In the next week or so we will be adding to new contributers to the website. Mike Stone who is currently at Champlain College working towards the same major as I, Computer Networking and Information Security. The other writer that will be joining us is Steve Rhinesmith, who graduated from Champlain College last year, earning a degree in Computer Forensics.
Look for our About Us page to hear more about the three of us, as well as what we are interested in posting about on this site. It will be up in the next week or two, along with other submissions by myself and my two co-workers.
Thank you, and stay tuned!
I wrote a formal report for my Ethics class last week, my topic was how social networking has basically destroyed internet privacy. As more and more data is collected and viewed on these sites, less and less information can be considered your own. Once its up there, its considered the public domains information, especially the information that you leave public on social networks. This data is mainly used by advertisement companies to target their audience more, but it is also used by the social networks to focus their energy on making their websites more tailored to their users.
Social networks are a great addition to the internet, only problem is that it has made it that much easier to steal someone elses identity. An interesting article I found while researching for this paper was at the New York Times website,http://www.nytimes.com/2010/03/17/technology/17privacy.html. One data pooling experiment caculated with a 78% accuracy out of 4,000 users if they were gay or not. Another research experiment done by the University of Texas was able to connect users accounts even with their identity information stripped down, with 30% accuracy.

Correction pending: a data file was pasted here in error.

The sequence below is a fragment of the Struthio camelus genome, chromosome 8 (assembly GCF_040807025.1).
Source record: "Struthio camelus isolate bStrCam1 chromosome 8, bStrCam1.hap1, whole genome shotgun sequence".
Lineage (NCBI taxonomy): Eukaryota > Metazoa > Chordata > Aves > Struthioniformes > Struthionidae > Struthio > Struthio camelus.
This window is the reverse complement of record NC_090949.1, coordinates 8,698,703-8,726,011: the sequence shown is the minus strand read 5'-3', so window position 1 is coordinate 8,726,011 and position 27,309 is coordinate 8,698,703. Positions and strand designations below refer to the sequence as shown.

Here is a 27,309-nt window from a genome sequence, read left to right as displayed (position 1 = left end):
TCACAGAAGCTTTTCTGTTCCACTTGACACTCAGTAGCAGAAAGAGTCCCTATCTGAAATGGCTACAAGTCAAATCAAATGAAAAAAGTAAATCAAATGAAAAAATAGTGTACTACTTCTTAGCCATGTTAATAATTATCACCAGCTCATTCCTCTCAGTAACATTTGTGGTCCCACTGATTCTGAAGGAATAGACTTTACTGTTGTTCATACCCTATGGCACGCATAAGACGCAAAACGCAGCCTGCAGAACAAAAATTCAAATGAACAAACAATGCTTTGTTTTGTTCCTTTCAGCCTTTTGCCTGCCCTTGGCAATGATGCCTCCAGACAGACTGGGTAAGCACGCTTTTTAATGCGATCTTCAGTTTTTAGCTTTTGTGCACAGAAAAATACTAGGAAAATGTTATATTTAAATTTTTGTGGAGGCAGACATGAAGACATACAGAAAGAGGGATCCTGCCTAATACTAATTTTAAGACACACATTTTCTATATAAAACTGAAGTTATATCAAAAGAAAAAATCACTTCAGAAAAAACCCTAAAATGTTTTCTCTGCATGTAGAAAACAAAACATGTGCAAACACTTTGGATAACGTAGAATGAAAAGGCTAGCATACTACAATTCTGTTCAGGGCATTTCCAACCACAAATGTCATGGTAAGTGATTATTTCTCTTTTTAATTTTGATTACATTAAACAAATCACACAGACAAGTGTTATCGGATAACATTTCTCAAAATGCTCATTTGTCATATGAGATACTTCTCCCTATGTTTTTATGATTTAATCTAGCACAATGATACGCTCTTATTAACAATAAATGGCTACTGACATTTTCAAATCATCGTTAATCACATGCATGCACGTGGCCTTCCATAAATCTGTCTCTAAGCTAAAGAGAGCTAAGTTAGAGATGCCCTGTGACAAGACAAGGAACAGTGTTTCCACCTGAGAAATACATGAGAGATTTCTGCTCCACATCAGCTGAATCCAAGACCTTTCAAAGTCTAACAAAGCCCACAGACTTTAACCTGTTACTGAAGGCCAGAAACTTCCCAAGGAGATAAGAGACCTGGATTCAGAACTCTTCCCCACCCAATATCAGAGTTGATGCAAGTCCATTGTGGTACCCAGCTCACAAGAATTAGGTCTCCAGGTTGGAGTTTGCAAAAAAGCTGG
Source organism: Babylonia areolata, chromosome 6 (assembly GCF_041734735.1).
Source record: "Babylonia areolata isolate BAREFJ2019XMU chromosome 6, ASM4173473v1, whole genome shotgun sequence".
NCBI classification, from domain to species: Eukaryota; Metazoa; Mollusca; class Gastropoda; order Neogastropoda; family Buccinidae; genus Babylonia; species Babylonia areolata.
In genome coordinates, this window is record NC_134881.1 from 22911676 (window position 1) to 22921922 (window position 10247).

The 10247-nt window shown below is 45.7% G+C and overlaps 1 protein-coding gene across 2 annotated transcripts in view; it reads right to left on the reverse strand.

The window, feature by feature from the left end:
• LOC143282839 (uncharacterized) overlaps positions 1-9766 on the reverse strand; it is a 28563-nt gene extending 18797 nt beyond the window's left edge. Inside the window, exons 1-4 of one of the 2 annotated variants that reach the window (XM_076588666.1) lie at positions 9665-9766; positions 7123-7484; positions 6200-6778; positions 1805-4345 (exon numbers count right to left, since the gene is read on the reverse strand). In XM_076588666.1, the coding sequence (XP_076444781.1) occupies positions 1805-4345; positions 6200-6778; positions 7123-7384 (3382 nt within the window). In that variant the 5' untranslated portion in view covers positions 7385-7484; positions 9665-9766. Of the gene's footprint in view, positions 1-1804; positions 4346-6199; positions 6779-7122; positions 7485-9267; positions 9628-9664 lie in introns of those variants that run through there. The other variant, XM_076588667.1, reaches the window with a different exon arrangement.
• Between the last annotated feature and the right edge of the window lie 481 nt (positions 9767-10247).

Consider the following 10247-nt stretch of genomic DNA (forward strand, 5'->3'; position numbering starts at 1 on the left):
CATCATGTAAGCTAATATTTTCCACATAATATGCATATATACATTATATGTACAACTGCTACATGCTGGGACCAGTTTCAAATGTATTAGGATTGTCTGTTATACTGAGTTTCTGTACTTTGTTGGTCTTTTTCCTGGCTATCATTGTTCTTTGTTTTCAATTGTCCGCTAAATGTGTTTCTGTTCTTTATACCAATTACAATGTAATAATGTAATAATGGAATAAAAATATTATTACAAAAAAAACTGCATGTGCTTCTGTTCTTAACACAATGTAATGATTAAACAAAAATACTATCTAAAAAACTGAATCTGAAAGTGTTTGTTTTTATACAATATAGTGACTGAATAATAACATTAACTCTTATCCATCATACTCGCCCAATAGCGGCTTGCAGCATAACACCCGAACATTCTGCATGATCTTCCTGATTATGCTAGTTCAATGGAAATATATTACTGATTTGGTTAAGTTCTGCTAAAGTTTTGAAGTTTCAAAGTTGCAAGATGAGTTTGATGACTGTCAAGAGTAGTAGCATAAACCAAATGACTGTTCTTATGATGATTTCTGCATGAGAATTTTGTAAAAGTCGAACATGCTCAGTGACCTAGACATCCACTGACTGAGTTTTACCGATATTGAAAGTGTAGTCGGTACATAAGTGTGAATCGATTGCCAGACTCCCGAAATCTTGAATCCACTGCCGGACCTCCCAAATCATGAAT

If you are interested to hear more, go to the New York Times article, I might post my report in a while. Its just very interesting to me that we are so hyped up on privacy, but when it comes to the internet, we really don’t have any privacy to speak of. When you put yourself out there like I do to all of these different services to connect with other users as well as connecting your life to the internet you really have to step back and ask yourself why are you giving out this information? The reason I have created this website is because I want to share my insight on the technology world and how it affects both my career as well as others.
Last week the corporate world got a little bit more hectic, at least for those relying on McAfee as their anti-virus software on Windows XP computers. It seems as though a corporate update that went out created a huge issue with its users computers when it came up with a false positive that deleted the svchost.exe file within Windows XP users. This of course made the computer crash and restart. When the computer was started up again, of course it had no networking capabilites anymore since the svchost.exe file handles network traffic on your computer.